While my wife attended a Yoga class led by hotel manager Christine Sperber, I grabbed some hotel surf fishing gear and tried my luck. They regularly catch feisty rooster fish (pez gallo) and good-sized sierra from the shore here but I was denied in my only attempt. George, who fishes almost daily, chided me for starting too late. But hey, I was there to relax so I didn’t mind.

Then when my wife had a massage, the relaxing pool kept me captive for only so long. So I jumped on one of the hotel bicycles and pedaled around the area, up and down the dusty roads of the farming community. I saw bright melons ripening in the tropical sun, and locals wearing bandanas like Western outlaws harvesting fat red chiles.

El Pescadero Baja

Along the closest road to the beach, I passed a couple small B&Bs and some rudimentary surf camps. If fishing isn’t your thing, try surfing. Along that long stretch of beach is a fine beach break at Cerritos, and the popular point break at San Perdito.

I later took a brief dip in the pounding surf and in the evening we enjoyed the simple beach cabanas and fire pits the hotel provides for its guests atop the dunes. They even supply the firewood.

The hotel's restaurant offers great meals and further spoils its guests with fresh coffee and a fruit plate delivered each morning. At night, gregarious George delights with guitar and hula lessons around a communal fire pit. I’d hate to see the place change.

What concerned me more was the area. I knew the dirt road days for through traffic were gone. But a broad four lane highway can only bring progress, and a few minutes south of El Pescadero the first multi-unit building was rising like a spectral intruder on a broad sandy beach. The local Mexicans told me they don’t want their area to become "another Cabo," but with progress comes opportunity. That two-edged sword will likely force them to accept changes. They live in one of the world’s most idyllic spots, and up to now their laid-back culture has been one of taking life as it comes. Almost prophetic, as if he envisioned an El Pescadero area, Henry Miller in his book Tropic of Cancer wrote, "Day by day. No yesterdays and no tomorrows. The barometer never changes…" Of course, Miller wrote that book before determined developers discovered Baja’s "Tropico de Cancer."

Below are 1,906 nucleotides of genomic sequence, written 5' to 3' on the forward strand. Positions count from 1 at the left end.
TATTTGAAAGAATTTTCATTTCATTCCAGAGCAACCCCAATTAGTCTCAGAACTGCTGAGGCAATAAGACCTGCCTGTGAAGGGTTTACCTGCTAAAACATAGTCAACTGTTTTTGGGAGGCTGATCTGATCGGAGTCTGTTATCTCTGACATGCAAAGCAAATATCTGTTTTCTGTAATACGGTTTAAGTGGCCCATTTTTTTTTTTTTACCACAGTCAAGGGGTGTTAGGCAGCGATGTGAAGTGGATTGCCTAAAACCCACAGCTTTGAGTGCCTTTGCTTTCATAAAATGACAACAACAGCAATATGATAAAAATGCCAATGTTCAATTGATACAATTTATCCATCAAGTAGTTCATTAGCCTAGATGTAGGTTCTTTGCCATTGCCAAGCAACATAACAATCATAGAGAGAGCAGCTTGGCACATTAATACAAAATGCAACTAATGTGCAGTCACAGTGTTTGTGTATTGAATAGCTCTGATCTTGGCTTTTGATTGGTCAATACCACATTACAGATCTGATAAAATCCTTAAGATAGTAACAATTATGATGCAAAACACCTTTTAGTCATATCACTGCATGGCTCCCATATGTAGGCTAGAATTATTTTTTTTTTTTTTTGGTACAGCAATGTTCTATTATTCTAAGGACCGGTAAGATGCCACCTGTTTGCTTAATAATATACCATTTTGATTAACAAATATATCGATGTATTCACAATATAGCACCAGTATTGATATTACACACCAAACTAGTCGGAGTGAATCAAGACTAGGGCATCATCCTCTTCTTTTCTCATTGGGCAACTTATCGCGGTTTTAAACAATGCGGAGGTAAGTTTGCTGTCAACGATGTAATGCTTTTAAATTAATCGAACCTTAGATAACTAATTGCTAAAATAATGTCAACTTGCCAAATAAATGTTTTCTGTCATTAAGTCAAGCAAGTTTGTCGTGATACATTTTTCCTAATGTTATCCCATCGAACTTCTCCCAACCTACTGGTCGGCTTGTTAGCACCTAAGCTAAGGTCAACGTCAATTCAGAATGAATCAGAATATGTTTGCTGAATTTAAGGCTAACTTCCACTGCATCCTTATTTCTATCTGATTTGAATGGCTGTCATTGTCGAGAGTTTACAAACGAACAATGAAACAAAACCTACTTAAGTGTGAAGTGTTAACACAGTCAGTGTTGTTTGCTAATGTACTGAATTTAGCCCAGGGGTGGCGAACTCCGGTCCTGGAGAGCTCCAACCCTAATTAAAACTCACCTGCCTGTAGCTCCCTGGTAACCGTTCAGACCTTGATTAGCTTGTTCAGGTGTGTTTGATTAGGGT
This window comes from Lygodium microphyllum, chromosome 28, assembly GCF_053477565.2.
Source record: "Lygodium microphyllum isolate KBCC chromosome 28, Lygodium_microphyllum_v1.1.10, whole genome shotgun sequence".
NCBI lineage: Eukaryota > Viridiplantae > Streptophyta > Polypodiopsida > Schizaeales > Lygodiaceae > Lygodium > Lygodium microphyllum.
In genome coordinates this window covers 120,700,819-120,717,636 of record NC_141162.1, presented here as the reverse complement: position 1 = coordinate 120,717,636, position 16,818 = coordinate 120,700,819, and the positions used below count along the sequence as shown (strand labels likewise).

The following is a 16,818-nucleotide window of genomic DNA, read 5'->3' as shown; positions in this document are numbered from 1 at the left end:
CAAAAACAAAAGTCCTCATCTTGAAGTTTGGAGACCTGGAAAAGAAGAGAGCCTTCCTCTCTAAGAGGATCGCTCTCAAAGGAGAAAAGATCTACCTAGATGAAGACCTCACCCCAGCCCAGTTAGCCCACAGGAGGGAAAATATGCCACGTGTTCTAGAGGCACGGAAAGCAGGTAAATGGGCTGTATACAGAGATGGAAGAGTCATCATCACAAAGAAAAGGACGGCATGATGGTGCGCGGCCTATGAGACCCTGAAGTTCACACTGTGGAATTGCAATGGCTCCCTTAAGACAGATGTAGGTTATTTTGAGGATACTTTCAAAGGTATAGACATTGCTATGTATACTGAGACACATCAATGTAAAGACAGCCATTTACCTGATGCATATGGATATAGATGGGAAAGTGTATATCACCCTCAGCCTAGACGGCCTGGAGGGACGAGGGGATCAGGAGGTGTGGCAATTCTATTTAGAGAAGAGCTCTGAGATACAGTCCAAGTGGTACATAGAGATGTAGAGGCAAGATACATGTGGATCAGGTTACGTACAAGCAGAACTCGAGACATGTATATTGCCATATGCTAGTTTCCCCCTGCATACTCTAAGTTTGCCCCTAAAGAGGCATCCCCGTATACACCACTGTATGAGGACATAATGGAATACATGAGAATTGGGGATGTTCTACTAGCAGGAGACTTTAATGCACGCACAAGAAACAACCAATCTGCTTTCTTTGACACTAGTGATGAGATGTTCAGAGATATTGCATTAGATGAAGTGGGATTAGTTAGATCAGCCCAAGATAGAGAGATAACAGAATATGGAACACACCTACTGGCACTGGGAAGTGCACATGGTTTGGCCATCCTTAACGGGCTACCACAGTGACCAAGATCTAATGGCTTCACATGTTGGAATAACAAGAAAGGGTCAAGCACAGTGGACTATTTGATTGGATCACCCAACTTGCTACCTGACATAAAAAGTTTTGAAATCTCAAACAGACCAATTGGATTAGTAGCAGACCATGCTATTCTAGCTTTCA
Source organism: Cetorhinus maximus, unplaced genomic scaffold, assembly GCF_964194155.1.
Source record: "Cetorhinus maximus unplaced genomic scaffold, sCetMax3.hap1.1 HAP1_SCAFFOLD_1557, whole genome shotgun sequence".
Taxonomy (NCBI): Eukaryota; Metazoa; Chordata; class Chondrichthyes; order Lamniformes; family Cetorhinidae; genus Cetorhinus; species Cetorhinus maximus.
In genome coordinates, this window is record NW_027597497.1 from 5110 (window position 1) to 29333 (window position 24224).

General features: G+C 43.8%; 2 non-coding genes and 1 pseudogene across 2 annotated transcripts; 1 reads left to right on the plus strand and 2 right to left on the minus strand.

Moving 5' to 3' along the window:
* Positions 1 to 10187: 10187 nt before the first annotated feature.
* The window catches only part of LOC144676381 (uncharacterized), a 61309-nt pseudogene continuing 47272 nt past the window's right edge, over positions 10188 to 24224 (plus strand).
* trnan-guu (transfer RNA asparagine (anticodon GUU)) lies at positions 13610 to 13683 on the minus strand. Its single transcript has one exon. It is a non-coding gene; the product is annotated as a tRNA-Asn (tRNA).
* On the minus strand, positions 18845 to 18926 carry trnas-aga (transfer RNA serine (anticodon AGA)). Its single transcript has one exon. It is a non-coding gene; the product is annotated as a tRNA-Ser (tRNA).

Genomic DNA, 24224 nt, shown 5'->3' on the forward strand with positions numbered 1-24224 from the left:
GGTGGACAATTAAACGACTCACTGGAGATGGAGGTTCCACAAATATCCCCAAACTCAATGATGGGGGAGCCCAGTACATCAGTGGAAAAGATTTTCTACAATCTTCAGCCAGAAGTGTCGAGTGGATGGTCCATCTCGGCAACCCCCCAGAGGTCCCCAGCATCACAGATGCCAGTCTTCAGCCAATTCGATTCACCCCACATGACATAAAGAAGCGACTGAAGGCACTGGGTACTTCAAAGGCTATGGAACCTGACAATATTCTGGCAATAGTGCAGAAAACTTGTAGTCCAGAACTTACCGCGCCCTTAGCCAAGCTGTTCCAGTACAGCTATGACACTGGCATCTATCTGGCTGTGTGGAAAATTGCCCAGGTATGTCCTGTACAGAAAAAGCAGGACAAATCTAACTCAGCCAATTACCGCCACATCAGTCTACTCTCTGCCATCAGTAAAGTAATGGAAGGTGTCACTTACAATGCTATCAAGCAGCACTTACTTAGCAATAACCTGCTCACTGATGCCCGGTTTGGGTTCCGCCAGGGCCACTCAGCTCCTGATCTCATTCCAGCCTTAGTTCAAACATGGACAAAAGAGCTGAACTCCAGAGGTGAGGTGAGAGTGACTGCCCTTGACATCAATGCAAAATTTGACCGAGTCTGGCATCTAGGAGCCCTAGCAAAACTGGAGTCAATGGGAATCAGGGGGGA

About Greg

Greg Niemann, a long-time Baja writer, is the author of Baja Fever, Baja Legends, Palm Springs Legends, Las Vegas Legends, and Big Brown: The Untold Story of UPS. Visit www.gregniemann.com.